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How technology and organizational design affect routines

MS&E postdoctoral researcher Jen Rhymer and colleagues discuss how an organization's use of varying technologies can differently affect its operation.

As technologies become more human-like, how will they affect the routines and operation of organizations?

This is the question MS&E postdoctoral researcher Jen Rhymer and colleagues discuss in their recent paper in Academy of Management Review. Rhymer and co-authors also appeared on Academy of Management Review's Origins Series podcast to discuss their work. Watch the video below, or listen to the podcast here.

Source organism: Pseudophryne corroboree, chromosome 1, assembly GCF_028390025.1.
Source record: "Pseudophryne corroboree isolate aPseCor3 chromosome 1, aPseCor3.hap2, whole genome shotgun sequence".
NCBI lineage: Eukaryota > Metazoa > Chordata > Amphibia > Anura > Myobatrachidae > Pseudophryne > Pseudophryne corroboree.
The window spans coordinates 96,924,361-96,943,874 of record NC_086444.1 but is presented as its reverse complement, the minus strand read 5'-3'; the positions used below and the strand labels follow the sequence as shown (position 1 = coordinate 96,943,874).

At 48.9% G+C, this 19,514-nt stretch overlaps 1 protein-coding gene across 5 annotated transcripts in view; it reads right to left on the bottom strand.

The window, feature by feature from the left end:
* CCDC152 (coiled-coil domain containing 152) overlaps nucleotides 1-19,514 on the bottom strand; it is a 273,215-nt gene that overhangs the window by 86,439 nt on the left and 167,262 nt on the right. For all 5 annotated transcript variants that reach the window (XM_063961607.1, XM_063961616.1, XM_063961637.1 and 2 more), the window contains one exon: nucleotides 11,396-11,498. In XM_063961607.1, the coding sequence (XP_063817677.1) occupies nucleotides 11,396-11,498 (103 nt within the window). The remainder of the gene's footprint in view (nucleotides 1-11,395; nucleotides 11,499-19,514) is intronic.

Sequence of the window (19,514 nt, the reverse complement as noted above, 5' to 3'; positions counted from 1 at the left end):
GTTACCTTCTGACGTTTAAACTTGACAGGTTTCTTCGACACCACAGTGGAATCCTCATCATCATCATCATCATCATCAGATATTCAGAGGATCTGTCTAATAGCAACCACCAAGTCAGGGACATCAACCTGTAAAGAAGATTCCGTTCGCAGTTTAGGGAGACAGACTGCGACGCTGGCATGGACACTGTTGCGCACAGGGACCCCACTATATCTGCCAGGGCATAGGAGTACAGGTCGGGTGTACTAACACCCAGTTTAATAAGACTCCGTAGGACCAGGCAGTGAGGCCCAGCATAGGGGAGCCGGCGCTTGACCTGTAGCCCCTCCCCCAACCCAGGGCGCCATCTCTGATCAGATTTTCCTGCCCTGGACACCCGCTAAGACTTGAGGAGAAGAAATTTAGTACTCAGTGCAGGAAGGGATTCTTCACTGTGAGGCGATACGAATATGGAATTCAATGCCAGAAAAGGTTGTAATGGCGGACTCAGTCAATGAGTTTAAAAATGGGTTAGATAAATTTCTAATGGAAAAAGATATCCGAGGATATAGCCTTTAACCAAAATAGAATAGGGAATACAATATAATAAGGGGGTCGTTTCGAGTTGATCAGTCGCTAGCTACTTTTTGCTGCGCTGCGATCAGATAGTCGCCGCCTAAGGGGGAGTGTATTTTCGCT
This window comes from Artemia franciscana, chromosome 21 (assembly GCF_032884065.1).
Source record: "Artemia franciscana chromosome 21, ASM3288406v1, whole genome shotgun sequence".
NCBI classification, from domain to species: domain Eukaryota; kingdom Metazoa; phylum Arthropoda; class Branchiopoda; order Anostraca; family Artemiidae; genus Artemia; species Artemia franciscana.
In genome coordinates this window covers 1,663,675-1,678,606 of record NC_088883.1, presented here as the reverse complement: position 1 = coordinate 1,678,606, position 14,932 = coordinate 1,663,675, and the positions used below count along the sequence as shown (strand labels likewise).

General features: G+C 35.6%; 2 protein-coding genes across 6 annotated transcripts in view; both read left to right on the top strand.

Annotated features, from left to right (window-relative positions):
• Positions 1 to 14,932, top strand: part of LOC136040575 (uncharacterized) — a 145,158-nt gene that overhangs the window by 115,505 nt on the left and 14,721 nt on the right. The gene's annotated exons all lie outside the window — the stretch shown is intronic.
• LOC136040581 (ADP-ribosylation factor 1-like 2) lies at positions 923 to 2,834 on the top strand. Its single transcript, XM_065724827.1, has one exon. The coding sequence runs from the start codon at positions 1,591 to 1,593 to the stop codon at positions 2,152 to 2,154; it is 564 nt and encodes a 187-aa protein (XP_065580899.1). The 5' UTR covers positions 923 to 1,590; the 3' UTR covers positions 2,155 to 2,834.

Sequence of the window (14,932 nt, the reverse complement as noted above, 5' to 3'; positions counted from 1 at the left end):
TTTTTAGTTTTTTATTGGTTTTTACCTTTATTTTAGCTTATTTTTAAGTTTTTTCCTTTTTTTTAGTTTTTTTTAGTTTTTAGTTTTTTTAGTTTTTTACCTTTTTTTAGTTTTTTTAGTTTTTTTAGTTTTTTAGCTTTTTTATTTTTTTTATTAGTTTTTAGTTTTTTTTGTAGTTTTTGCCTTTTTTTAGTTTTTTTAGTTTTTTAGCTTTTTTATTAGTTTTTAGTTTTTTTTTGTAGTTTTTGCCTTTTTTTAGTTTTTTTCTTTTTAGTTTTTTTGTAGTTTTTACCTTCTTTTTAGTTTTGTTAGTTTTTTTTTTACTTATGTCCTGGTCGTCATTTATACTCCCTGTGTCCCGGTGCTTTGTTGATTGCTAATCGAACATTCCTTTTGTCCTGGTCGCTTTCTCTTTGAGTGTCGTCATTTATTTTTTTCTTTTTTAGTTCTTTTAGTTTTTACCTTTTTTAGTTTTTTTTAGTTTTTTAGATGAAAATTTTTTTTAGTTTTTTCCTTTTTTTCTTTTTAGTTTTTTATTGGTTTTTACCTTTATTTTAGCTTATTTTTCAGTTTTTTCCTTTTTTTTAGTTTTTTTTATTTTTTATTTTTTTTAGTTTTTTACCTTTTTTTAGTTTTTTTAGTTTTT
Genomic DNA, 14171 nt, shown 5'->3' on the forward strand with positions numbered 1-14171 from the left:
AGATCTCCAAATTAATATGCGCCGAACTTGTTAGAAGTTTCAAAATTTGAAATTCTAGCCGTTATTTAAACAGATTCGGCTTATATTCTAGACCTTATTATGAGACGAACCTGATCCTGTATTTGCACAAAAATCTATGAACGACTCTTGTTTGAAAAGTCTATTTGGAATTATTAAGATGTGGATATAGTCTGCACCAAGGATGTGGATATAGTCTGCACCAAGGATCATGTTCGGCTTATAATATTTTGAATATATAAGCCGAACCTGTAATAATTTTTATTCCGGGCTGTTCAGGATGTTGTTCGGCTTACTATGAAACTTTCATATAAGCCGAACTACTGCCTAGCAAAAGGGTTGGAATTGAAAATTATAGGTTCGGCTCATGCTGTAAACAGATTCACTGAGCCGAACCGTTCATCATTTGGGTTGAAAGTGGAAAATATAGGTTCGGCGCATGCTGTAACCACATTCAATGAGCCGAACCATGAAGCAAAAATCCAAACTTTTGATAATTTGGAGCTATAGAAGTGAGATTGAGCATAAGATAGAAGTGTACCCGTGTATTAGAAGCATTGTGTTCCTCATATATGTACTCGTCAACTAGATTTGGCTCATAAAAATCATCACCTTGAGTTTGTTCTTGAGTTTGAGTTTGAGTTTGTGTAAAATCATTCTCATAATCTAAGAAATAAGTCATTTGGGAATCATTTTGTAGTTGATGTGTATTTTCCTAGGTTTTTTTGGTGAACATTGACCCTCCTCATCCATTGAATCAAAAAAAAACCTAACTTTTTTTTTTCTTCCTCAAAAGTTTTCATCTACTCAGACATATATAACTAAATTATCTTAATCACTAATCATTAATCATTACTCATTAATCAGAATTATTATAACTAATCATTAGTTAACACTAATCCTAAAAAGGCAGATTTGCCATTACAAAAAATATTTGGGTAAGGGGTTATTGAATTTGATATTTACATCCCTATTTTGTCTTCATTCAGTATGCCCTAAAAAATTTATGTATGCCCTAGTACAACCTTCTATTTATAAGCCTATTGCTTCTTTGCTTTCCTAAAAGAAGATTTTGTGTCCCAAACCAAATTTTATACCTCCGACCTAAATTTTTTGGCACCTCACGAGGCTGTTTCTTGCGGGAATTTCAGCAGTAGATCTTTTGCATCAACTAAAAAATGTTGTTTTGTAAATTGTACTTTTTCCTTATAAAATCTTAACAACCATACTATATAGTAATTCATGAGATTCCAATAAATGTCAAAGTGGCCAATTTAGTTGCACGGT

Organizations are increasingly deploying technologies that have the ability to parse through large amounts of data, acquire skills and knowledge, and operate autonomously. These technologies diverge from prior technologies in their capacity to exercise intentionality over protocol development and/or action selection in the practice of organizational routines, thereby affecting organizations in new and distinct ways. In this article, we categorize four forms of conjoined agency between humans and technologies: conjoined agency with assisting technologies, conjoined agency with arresting technologies, conjoined agency with augmenting technologies, and conjoined agency with automating technologies. We then theorize on the different ways in which these forms of conjoined agency impact a routine’s change at a particular moment in time as well as a routine’s responsiveness to feedback over time. In doing so, we elaborate on how organizations may evolve in varied and diverse ways based on the form(s) of conjoined agency they deploy in their organizational design choices.